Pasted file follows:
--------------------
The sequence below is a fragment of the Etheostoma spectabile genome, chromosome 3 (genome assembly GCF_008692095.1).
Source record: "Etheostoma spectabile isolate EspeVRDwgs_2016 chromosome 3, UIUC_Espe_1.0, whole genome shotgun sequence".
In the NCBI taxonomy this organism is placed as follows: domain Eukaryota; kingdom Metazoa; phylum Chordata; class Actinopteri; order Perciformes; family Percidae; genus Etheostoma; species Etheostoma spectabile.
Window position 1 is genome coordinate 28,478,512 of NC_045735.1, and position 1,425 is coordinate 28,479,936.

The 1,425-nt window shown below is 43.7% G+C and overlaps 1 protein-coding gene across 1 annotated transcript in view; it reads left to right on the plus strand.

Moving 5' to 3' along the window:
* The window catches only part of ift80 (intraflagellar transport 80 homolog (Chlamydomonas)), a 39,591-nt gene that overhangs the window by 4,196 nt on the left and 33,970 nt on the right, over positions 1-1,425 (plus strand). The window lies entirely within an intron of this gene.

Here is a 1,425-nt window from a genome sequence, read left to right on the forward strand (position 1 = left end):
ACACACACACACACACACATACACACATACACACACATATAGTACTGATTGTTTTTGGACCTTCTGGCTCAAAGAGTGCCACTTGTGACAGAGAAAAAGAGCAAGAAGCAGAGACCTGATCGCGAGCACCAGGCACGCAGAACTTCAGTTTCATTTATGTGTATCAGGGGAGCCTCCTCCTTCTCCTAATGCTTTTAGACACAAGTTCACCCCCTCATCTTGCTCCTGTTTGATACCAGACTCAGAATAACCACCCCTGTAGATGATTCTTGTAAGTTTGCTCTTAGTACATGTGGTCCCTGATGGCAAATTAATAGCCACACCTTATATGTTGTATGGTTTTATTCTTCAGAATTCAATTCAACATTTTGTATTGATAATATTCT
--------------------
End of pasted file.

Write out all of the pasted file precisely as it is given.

The sequence below is a fragment of the Etheostoma spectabile genome, chromosome 3 (genome assembly GCF_008692095.1).
Source record: "Etheostoma spectabile isolate EspeVRDwgs_2016 chromosome 3, UIUC_Espe_1.0, whole genome shotgun sequence".
In the NCBI taxonomy this organism is placed as follows: domain Eukaryota; kingdom Metazoa; phylum Chordata; class Actinopteri; order Perciformes; family Percidae; genus Etheostoma; species Etheostoma spectabile.
Window position 1 is genome coordinate 28,478,512 of NC_045735.1, and position 1,425 is coordinate 28,479,936.

The 1,425-nt window shown below is 43.7% G+C and overlaps 1 protein-coding gene across 1 annotated transcript in view; it reads left to right on the plus strand.

Moving 5' to 3' along the window:
* The window catches only part of ift80 (intraflagellar transport 80 homolog (Chlamydomonas)), a 39,591-nt gene that overhangs the window by 4,196 nt on the left and 33,970 nt on the right, over positions 1-1,425 (plus strand). The window lies entirely within an intron of this gene.

Here is a 1,425-nt window from a genome sequence, read left to right on the forward strand (position 1 = left end):
ACACACACACACACACACATACACACATACACACACATATAGTACTGATTGTTTTTGGACCTTCTGGCTCAAAGAGTGCCACTTGTGACAGAGAAAAAGAGCAAGAAGCAGAGACCTGATCGCGAGCACCAGGCACGCAGAACTTCAGTTTCATTTATGTGTATCAGGGGAGCCTCCTCCTTCTCCTAATGCTTTTAGACACAAGTTCACCCCCTCATCTTGCTCCTGTTTGATACCAGACTCAGAATAACCACCCCTGTAGATGATTCTTGTAAGTTTGCTCTTAGTACATGTGGTCCCTGATGGCAAATTAATAGCCACACCTTATATGTTGTATGGTTTTATTCTTCAGAATTCAATTCAACATTTTGTATTGATAATATTCT